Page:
Still, using the same assumption for all these countries provides an apple-to-apples means of comparing the projections of COVID-19 deaths for each. We've visualized that tabulated data in the following chart.

How Well Did the Imperial College London (ICL) Pandemic Model Perform in Forecasting COVID-19 Deaths After One Year? Number of Predicted and Reported COVID-19 Deaths

In this second chart, we've recalculated the projected and actual recorded COVID-19 deaths as a percentage of each country's estimated July 2020 population. This modification lets us account for the large differences between each country's population with the others.

How Well Did the Imperial College London (ICL) Pandemic Model Perform in Forecasting COVID-19 Deaths After One Year? COVID-19 Deaths as Percent of Estimated Population in July 2020

The visualized results confirm Neil Ferguson's ICL epidemiological model deviated anywhere from multiples to multiple orders of magnitude from reality. That matters because the ICL model was used to justify restrictive measures that harmed many people's livelihoods and well-being. It will take years to recover from the resulting disruption.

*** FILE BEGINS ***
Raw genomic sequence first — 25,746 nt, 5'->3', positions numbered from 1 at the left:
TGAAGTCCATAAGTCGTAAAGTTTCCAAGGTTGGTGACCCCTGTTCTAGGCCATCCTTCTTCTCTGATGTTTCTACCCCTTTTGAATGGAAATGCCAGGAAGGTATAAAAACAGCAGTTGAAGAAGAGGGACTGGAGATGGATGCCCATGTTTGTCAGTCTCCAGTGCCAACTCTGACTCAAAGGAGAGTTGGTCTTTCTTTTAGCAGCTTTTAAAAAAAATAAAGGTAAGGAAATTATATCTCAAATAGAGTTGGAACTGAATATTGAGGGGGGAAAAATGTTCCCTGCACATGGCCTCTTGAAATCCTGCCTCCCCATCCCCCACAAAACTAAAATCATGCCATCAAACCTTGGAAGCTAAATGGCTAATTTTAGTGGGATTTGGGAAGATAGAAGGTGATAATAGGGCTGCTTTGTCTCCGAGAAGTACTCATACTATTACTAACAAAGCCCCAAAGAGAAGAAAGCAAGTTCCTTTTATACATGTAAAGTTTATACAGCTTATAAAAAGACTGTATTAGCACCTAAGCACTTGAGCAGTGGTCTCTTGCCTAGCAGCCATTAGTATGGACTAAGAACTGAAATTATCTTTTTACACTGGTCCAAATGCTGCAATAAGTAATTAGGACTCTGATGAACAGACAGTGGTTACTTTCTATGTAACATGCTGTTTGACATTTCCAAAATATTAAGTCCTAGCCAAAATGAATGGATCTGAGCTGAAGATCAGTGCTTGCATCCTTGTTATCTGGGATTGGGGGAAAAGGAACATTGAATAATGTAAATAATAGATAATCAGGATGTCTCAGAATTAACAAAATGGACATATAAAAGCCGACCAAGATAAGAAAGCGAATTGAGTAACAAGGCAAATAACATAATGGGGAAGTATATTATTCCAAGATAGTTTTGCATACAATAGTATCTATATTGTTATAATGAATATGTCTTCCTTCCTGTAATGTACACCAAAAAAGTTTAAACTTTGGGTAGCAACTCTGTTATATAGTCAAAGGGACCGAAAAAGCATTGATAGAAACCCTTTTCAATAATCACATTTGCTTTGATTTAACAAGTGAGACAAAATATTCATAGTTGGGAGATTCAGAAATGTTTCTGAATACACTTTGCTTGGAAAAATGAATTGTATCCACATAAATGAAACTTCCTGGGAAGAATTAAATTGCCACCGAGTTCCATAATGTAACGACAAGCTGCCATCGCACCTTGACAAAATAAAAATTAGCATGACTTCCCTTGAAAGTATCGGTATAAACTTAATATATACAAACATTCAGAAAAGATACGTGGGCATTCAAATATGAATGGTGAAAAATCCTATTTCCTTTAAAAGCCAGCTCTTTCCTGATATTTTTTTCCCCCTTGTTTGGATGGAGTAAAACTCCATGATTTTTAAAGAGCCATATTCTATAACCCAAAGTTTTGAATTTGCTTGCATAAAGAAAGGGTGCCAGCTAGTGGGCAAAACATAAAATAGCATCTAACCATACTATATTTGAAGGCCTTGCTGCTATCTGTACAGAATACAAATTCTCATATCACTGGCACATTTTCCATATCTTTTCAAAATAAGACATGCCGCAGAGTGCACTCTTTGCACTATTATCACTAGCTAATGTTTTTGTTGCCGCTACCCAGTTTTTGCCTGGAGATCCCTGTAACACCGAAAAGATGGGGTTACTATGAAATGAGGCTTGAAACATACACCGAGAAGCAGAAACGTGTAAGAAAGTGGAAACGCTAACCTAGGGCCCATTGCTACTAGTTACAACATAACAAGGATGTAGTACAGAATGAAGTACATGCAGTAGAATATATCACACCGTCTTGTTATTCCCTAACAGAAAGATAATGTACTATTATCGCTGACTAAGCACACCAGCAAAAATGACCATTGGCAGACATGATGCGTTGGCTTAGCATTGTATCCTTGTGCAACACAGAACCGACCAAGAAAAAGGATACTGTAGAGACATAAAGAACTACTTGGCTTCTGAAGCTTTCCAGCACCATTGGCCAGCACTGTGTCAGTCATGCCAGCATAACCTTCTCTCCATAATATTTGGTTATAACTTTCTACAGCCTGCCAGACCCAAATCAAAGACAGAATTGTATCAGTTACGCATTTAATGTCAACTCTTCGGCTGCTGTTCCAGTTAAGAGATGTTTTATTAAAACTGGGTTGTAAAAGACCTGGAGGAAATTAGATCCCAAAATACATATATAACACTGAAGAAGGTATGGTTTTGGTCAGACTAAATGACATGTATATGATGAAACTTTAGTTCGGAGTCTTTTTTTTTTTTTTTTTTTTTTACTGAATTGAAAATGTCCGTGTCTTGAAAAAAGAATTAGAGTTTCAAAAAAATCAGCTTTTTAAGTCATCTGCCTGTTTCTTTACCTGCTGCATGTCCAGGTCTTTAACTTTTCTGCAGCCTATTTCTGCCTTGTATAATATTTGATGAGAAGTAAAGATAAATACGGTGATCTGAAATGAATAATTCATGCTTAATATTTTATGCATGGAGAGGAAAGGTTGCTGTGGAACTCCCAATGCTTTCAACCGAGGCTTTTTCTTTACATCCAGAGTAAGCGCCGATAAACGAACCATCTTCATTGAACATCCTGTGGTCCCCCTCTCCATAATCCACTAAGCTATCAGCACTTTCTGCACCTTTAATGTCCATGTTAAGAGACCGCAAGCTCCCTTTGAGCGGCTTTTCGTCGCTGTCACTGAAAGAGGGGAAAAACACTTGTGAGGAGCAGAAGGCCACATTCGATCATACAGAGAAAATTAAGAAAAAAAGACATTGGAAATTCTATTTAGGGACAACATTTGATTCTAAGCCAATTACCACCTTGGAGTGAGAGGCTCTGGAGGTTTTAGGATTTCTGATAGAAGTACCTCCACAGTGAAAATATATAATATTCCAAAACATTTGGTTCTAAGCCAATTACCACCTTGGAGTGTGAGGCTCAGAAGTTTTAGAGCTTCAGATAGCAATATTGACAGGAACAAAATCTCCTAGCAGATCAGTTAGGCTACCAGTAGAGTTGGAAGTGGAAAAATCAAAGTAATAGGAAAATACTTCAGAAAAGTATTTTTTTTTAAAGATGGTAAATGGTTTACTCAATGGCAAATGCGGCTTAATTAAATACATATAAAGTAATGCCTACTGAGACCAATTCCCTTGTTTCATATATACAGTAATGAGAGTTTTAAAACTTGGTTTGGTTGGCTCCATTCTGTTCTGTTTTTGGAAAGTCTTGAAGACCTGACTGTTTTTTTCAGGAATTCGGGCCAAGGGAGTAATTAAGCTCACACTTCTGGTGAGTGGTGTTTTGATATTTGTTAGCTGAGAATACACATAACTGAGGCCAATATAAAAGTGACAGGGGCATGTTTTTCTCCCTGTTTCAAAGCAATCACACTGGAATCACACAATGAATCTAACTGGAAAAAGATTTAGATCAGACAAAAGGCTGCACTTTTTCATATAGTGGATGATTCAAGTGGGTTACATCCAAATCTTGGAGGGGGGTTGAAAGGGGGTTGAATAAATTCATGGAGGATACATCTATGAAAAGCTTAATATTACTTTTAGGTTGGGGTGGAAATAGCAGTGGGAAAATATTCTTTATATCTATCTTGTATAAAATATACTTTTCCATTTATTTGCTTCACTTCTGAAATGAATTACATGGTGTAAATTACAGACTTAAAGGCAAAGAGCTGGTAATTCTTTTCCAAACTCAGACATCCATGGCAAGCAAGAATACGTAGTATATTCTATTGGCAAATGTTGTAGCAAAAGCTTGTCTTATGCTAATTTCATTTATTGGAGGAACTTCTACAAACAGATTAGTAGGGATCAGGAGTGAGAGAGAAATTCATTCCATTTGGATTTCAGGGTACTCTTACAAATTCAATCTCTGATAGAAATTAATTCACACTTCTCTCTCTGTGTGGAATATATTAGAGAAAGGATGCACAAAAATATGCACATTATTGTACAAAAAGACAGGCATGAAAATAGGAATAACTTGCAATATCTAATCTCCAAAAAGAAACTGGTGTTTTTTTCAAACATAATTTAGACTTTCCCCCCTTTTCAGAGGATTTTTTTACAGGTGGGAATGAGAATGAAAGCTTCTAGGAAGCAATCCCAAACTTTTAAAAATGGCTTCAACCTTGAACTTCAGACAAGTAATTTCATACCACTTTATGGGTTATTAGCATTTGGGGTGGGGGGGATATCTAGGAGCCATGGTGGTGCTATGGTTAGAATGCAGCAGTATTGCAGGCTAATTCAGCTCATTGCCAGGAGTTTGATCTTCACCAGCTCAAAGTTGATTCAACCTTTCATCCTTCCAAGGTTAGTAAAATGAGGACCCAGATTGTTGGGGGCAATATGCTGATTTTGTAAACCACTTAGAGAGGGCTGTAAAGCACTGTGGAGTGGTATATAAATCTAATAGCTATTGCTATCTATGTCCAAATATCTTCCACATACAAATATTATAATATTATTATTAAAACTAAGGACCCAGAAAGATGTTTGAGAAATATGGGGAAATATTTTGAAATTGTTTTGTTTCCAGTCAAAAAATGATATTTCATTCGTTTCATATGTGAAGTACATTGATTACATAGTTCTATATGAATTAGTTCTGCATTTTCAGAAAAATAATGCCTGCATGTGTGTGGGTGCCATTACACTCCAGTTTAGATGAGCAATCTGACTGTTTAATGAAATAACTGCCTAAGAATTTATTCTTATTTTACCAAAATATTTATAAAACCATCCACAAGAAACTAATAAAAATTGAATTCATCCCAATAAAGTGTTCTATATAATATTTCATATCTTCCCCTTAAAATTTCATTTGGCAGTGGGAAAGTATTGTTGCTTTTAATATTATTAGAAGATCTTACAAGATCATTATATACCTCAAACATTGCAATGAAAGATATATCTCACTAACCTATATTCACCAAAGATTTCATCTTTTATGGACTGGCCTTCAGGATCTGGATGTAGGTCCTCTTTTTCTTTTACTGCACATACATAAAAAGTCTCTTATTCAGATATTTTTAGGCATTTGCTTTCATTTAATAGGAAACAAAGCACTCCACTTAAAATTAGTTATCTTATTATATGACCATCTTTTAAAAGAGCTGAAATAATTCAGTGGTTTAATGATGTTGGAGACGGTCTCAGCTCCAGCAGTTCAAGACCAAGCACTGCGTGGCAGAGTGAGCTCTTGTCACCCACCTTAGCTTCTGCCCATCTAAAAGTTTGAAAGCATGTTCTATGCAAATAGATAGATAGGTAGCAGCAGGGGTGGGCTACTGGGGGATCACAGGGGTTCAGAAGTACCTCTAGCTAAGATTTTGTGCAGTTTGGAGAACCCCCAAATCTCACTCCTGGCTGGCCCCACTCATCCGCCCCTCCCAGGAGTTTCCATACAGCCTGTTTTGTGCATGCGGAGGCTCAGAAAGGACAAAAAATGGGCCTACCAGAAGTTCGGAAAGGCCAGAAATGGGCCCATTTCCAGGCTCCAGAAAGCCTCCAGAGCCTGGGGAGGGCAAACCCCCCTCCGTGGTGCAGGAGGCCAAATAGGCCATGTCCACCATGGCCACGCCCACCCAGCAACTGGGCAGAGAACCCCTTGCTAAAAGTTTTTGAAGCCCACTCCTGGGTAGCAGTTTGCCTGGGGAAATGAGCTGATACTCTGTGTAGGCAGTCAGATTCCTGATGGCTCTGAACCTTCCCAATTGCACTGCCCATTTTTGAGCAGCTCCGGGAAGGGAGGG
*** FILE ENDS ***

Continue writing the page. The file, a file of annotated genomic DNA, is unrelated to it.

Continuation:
Just over one year ago, the epidemiology modeling of Neil Ferguson and Imperial College played a preeminent role in shutting down most of the world. The exaggerated forecasts of this modeling team are now impossible to downplay or deny, and extend to almost every country on earth. Indeed, they may well constitute one of the greatest scientific failures in modern human history.

That potential is what earned the failure of Neil Ferguson's ICL pandemic model the title of The Biggest Math Story of 2020.


Magness, Phillip W. The Failure of Imperial College Modeling Is Far Worse than We Knew. American Institute for Economic Research. [Online Article]. 22 April 2021.

U.S. Central Intelligence Agency. Population Estimates (July 2020). The World Factbook. [Online Data]. Accessed: 6 January 2021.

U.S. New Home Market Cap Nearing 2005 Nominal Peak Bubble Levels

In August 2005, the market capitalization of the new home market peaked at $31.05 billion, going by the trailing twelve month average for this figure.

In January 2021, fueled by a surge in demand by Americans fleeing coronavirus pandemic lockdown restrictions and amplified by sustained breakdowns of public order in large cities in the U.S., the market cap of the new home market reached $30.32 billion, just 2.4% shy of the housing market's previous nominal peak.

Trailing Twelve Month Average New Home Sales Market Capitalization, Not Adjusted for Inflation and Adjusted for Inflation, January 1976 - March 2021